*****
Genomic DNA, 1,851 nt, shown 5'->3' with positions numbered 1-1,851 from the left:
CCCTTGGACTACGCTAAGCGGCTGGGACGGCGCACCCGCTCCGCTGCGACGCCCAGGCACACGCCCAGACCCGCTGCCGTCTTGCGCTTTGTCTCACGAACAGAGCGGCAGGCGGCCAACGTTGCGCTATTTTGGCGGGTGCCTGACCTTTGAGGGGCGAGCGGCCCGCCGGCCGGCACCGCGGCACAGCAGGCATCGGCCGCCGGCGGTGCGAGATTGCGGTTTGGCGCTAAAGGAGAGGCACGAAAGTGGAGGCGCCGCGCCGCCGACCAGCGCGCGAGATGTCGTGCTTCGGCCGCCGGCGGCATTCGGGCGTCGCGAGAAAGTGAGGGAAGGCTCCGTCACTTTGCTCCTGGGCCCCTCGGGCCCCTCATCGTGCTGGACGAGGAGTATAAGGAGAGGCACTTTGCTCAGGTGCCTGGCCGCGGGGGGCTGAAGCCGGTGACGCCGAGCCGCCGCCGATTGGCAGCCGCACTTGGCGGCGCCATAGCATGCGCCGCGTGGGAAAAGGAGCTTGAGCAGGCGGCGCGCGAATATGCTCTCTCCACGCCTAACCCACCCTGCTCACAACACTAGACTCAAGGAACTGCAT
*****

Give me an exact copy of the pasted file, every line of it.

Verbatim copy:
Genomic DNA, 1,851 nt, shown 5'->3' with positions numbered 1-1,851 from the left:
CCCTTGGACTACGCTAAGCGGCTGGGACGGCGCACCCGCTCCGCTGCGACGCCCAGGCACACGCCCAGACCCGCTGCCGTCTTGCGCTTTGTCTCACGAACAGAGCGGCAGGCGGCCAACGTTGCGCTATTTTGGCGGGTGCCTGACCTTTGAGGGGCGAGCGGCCCGCCGGCCGGCACCGCGGCACAGCAGGCATCGGCCGCCGGCGGTGCGAGATTGCGGTTTGGCGCTAAAGGAGAGGCACGAAAGTGGAGGCGCCGCGCCGCCGACCAGCGCGCGAGATGTCGTGCTTCGGCCGCCGGCGGCATTCGGGCGTCGCGAGAAAGTGAGGGAAGGCTCCGTCACTTTGCTCCTGGGCCCCTCGGGCCCCTCATCGTGCTGGACGAGGAGTATAAGGAGAGGCACTTTGCTCAGGTGCCTGGCCGCGGGGGGCTGAAGCCGGTGACGCCGAGCCGCCGCCGATTGGCAGCCGCACTTGGCGGCGCCATAGCATGCGCCGCGTGGGAAAAGGAGCTTGAGCAGGCGGCGCGCGAATATGCTCTCTCCACGCCTAACCCACCCTGCTCACAACACTAGACTCAAGGAACTGCAT